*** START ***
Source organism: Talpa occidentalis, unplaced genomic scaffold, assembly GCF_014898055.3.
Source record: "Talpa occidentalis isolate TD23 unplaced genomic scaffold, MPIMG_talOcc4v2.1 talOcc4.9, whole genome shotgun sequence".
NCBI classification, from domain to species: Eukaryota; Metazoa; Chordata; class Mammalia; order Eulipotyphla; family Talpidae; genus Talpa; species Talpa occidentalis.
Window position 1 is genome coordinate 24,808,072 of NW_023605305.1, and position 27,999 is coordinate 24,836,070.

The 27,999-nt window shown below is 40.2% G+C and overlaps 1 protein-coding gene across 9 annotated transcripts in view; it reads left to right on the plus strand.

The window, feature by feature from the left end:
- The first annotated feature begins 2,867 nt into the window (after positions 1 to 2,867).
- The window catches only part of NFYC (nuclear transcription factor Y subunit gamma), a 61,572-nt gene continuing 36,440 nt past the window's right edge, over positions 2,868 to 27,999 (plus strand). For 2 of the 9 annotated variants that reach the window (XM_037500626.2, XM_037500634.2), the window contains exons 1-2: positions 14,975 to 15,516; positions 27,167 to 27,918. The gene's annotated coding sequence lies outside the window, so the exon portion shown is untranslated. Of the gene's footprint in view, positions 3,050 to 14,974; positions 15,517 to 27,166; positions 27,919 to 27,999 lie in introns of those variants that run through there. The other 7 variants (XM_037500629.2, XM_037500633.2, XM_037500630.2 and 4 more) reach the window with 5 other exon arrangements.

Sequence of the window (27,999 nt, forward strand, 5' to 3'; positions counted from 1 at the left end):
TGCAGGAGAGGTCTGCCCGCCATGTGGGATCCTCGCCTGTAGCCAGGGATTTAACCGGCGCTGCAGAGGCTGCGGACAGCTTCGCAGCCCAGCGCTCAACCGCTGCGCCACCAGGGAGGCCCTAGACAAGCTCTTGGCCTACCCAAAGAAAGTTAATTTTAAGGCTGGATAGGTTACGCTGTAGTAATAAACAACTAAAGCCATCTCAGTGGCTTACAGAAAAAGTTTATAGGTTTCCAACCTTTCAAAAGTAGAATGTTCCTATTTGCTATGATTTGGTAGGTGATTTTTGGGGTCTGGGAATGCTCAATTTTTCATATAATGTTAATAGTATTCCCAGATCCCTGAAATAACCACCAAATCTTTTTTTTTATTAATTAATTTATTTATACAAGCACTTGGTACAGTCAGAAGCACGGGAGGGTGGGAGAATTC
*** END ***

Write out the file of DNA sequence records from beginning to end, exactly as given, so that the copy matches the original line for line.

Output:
Source organism: Talpa occidentalis, unplaced genomic scaffold, assembly GCF_014898055.3.
Source record: "Talpa occidentalis isolate TD23 unplaced genomic scaffold, MPIMG_talOcc4v2.1 talOcc4.9, whole genome shotgun sequence".
NCBI classification, from domain to species: Eukaryota; Metazoa; Chordata; class Mammalia; order Eulipotyphla; family Talpidae; genus Talpa; species Talpa occidentalis.
Window position 1 is genome coordinate 24,808,072 of NW_023605305.1, and position 27,999 is coordinate 24,836,070.

The 27,999-nt window shown below is 40.2% G+C and overlaps 1 protein-coding gene across 9 annotated transcripts in view; it reads left to right on the plus strand.

The window, feature by feature from the left end:
- The first annotated feature begins 2,867 nt into the window (after positions 1 to 2,867).
- The window catches only part of NFYC (nuclear transcription factor Y subunit gamma), a 61,572-nt gene continuing 36,440 nt past the window's right edge, over positions 2,868 to 27,999 (plus strand). For 2 of the 9 annotated variants that reach the window (XM_037500626.2, XM_037500634.2), the window contains exons 1-2: positions 14,975 to 15,516; positions 27,167 to 27,918. The gene's annotated coding sequence lies outside the window, so the exon portion shown is untranslated. Of the gene's footprint in view, positions 3,050 to 14,974; positions 15,517 to 27,166; positions 27,919 to 27,999 lie in introns of those variants that run through there. The other 7 variants (XM_037500629.2, XM_037500633.2, XM_037500630.2 and 4 more) reach the window with 5 other exon arrangements.

Sequence of the window (27,999 nt, forward strand, 5' to 3'; positions counted from 1 at the left end):
TGCAGGAGAGGTCTGCCCGCCATGTGGGATCCTCGCCTGTAGCCAGGGATTTAACCGGCGCTGCAGAGGCTGCGGACAGCTTCGCAGCCCAGCGCTCAACCGCTGCGCCACCAGGGAGGCCCTAGACAAGCTCTTGGCCTACCCAAAGAAAGTTAATTTTAAGGCTGGATAGGTTACGCTGTAGTAATAAACAACTAAAGCCATCTCAGTGGCTTACAGAAAAAGTTTATAGGTTTCCAACCTTTCAAAAGTAGAATGTTCCTATTTGCTATGATTTGGTAGGTGATTTTTGGGGTCTGGGAATGCTCAATTTTTCATATAATGTTAATAGTATTCCCAGATCCCTGAAATAACCACCAAATCTTTTTTTTTATTAATTAATTTATTTATACAAGCACTTGGTACAGTCAGAAGCACGGGAGGGTGGGAGAATTC